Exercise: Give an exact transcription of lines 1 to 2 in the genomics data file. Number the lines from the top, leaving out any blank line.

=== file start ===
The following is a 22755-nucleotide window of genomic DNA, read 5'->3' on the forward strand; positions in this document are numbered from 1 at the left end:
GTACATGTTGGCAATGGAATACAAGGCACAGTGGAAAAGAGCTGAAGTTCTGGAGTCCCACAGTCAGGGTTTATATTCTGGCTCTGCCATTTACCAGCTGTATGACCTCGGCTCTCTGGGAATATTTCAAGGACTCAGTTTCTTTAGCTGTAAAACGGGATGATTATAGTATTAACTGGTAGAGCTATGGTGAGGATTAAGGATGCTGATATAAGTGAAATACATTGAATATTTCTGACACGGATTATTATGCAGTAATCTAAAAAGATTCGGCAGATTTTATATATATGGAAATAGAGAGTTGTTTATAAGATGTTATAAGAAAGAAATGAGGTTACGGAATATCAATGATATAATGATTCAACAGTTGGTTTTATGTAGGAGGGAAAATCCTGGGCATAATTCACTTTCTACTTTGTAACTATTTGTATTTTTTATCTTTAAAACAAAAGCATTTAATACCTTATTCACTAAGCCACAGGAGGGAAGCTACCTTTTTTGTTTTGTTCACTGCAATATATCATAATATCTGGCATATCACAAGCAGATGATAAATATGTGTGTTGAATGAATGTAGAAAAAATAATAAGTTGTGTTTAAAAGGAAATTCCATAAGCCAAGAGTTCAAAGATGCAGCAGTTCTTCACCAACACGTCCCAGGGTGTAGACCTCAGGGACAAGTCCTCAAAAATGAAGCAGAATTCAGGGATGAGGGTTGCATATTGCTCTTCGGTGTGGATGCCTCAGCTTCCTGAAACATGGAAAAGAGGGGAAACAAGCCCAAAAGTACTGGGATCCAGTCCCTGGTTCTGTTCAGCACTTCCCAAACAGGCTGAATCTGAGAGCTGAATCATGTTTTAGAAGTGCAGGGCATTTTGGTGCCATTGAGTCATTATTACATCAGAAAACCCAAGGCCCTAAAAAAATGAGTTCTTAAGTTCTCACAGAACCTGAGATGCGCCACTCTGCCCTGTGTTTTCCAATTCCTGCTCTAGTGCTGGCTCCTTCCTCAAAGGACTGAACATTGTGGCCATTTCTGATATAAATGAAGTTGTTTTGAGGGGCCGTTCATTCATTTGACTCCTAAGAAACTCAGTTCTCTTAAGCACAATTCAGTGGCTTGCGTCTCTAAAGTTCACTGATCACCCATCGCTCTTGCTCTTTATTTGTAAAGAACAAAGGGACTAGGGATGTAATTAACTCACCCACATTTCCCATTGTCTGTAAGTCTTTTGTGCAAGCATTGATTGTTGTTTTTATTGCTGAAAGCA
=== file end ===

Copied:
The following is a 22755-nucleotide window of genomic DNA, read 5'->3' on the forward strand; positions in this document are numbered from 1 at the left end:
GTACATGTTGGCAATGGAATACAAGGCACAGTGGAAAAGAGCTGAAGTTCTGGAGTCCCACAGTCAGGGTTTATATTCTGGCTCTGCCATTTACCAGCTGTATGACCTCGGCTCTCTGGGAATATTTCAAGGACTCAGTTTCTTTAGCTGTAAAACGGGATGATTATAGTATTAACTGGTAGAGCTATGGTGAGGATTAAGGATGCTGATATAAGTGAAATACATTGAATATTTCTGACACGGATTATTATGCAGTAATCTAAAAAGATTCGGCAGATTTTATATATATGGAAATAGAGAGTTGTTTATAAGATGTTATAAGAAAGAAATGAGGTTACGGAATATCAATGATATAATGATTCAACAGTTGGTTTTATGTAGGAGGGAAAATCCTGGGCATAATTCACTTTCTACTTTGTAACTATTTGTATTTTTTATCTTTAAAACAAAAGCATTTAATACCTTATTCACTAAGCCACAGGAGGGAAGCTACCTTTTTTGTTTTGTTCACTGCAATATATCATAATATCTGGCATATCACAAGCAGATGATAAATATGTGTGTTGAATGAATGTAGAAAAAATAATAAGTTGTGTTTAAAAGGAAATTCCATAAGCCAAGAGTTCAAAGATGCAGCAGTTCTTCACCAACACGTCCCAGGGTGTAGACCTCAGGGACAAGTCCTCAAAAATGAAGCAGAATTCAGGGATGAGGGTTGCATATTGCTCTTCGGTGTGGATGCCTCAGCTTCCTGAAACATGGAAAAGAGGGGAAACAAGCCCAAAAGTACTGGGATCCAGTCCCTGGTTCTGTTCAGCACTTCCCAAACAGGCTGAATCTGAGAGCTGAATCATGTTTTAGAAGTGCAGGGCATTTTGGTGCCATTGAGTCATTATTACATCAGAAAACCCAAGGCCCTAAAAAAATGAGTTCTTAAGTTCTCACAGAACCTGAGATGCGCCACTCTGCCCTGTGTTTTCCAATTCCTGCTCTAGTGCTGGCTCCTTCCTCAAAGGACTGAACATTGTGGCCATTTCTGATATAAATGAAGTTGTTTTGAGGGGCCGTTCATTCATTTGACTCCTAAGAAACTCAGTTCTCTTAAGCACAATTCAGTGGCTTGCGTCTCTAAAGTTCACTGATCACCCATCGCTCTTGCTCTTTATTTGTAAAGAACAAAGGGACTAGGGATGTAATTAACTCACCCACATTTCCCATTGTCTGTAAGTCTTTTGTGCAAGCATTGATTGTTGTTTTTATTGCTGAAAGCA